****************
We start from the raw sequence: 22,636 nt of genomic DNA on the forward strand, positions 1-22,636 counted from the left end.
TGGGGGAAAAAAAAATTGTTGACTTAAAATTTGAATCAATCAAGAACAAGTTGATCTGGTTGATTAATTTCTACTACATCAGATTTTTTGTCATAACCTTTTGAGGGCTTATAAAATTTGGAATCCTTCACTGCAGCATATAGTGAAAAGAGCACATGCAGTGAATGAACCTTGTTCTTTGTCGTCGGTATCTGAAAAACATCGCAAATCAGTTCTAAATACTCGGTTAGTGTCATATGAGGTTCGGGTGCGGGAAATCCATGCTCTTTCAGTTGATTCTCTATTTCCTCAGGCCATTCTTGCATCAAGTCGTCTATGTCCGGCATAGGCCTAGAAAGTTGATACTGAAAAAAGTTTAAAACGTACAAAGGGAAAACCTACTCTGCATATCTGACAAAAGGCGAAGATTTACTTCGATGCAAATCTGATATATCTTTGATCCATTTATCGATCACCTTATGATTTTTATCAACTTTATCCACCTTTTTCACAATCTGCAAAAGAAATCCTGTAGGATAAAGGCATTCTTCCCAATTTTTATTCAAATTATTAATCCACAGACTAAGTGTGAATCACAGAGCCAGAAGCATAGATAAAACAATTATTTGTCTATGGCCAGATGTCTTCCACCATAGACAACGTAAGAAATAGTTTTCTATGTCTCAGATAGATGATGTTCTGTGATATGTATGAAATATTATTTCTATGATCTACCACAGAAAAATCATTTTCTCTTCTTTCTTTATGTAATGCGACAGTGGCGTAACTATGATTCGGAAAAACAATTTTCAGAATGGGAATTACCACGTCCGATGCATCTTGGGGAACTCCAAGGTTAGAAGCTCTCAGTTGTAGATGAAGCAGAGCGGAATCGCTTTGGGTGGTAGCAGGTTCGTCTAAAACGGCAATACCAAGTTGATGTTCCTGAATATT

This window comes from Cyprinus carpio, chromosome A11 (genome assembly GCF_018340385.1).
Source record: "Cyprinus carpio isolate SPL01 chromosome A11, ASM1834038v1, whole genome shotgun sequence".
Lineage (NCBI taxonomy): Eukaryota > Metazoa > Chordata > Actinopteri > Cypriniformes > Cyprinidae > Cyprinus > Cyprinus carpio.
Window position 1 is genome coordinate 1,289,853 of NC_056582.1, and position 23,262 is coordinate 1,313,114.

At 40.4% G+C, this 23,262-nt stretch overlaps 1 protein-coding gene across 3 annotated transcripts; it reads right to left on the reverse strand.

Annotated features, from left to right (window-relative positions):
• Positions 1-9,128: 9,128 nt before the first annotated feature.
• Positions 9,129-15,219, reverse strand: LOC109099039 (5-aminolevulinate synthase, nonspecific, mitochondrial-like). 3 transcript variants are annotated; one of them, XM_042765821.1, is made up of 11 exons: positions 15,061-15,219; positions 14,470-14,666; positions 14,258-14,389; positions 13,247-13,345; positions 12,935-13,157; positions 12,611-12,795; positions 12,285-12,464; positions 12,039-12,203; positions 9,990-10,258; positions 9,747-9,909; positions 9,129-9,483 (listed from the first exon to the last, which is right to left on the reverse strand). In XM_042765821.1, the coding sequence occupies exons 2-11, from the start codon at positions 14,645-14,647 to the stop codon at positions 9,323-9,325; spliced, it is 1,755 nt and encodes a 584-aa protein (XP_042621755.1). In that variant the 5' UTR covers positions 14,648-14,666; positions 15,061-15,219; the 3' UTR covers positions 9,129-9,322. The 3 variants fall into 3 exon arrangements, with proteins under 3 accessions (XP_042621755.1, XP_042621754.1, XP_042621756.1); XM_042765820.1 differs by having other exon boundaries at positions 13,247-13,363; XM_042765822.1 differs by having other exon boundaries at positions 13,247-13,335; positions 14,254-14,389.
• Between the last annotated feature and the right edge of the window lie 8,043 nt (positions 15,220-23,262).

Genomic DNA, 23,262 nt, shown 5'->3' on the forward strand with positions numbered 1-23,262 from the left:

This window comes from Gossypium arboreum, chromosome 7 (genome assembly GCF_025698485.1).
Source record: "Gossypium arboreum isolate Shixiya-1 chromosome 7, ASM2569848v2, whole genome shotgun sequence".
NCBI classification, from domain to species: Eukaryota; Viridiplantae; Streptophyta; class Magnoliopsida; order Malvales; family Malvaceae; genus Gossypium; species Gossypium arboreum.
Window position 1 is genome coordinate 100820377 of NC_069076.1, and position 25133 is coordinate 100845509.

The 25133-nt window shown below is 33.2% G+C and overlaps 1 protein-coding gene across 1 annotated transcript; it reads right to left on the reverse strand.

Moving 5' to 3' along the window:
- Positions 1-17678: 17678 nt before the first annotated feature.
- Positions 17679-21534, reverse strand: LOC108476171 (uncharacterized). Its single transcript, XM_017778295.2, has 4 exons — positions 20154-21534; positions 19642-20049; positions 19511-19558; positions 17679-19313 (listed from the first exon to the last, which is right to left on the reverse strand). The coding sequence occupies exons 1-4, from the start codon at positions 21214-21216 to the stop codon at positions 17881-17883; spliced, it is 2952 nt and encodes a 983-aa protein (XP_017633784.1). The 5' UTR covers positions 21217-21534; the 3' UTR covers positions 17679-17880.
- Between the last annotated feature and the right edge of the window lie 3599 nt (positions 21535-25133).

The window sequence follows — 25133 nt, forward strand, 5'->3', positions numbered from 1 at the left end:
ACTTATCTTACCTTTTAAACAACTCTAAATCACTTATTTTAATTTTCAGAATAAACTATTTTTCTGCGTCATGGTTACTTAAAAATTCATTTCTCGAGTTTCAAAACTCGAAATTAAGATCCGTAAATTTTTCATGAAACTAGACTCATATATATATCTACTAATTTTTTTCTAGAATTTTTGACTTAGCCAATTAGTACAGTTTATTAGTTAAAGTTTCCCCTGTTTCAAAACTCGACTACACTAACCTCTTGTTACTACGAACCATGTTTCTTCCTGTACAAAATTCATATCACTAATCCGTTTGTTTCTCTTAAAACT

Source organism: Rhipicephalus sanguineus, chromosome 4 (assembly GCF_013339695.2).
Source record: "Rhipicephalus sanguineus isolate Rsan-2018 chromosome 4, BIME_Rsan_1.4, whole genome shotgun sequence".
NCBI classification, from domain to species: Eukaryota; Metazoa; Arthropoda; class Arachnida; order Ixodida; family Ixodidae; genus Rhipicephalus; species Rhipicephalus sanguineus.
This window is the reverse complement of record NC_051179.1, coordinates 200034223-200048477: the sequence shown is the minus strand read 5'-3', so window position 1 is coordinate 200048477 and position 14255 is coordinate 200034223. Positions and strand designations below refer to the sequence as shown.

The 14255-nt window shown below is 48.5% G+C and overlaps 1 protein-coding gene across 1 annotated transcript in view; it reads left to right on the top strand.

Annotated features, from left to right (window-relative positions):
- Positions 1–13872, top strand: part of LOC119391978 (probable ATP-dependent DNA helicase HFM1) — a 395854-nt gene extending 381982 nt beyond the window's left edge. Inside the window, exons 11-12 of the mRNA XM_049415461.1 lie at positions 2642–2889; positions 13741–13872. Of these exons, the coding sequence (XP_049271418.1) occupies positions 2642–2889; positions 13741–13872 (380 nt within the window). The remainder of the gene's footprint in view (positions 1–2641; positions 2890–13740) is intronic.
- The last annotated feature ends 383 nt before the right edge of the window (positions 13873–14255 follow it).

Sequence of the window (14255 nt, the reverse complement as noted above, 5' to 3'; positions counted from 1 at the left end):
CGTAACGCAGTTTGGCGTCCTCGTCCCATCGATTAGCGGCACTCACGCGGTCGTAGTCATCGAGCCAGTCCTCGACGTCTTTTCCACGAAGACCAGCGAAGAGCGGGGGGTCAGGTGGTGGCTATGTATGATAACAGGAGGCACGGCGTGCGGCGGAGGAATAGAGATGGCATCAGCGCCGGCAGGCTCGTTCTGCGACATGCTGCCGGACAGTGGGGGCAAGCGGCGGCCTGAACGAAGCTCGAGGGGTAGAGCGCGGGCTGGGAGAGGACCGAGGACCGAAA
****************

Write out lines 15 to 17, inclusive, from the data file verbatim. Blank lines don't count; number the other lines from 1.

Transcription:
NCBI classification, from domain to species: Eukaryota; Viridiplantae; Streptophyta; class Magnoliopsida; order Malvales; family Malvaceae; genus Gossypium; species Gossypium arboreum.
Window position 1 is genome coordinate 100820377 of NC_069076.1, and position 25133 is coordinate 100845509.

The 25133-nt window shown below is 33.2% G+C and overlaps 1 protein-coding gene across 1 annotated transcript; it reads right to left on the reverse strand.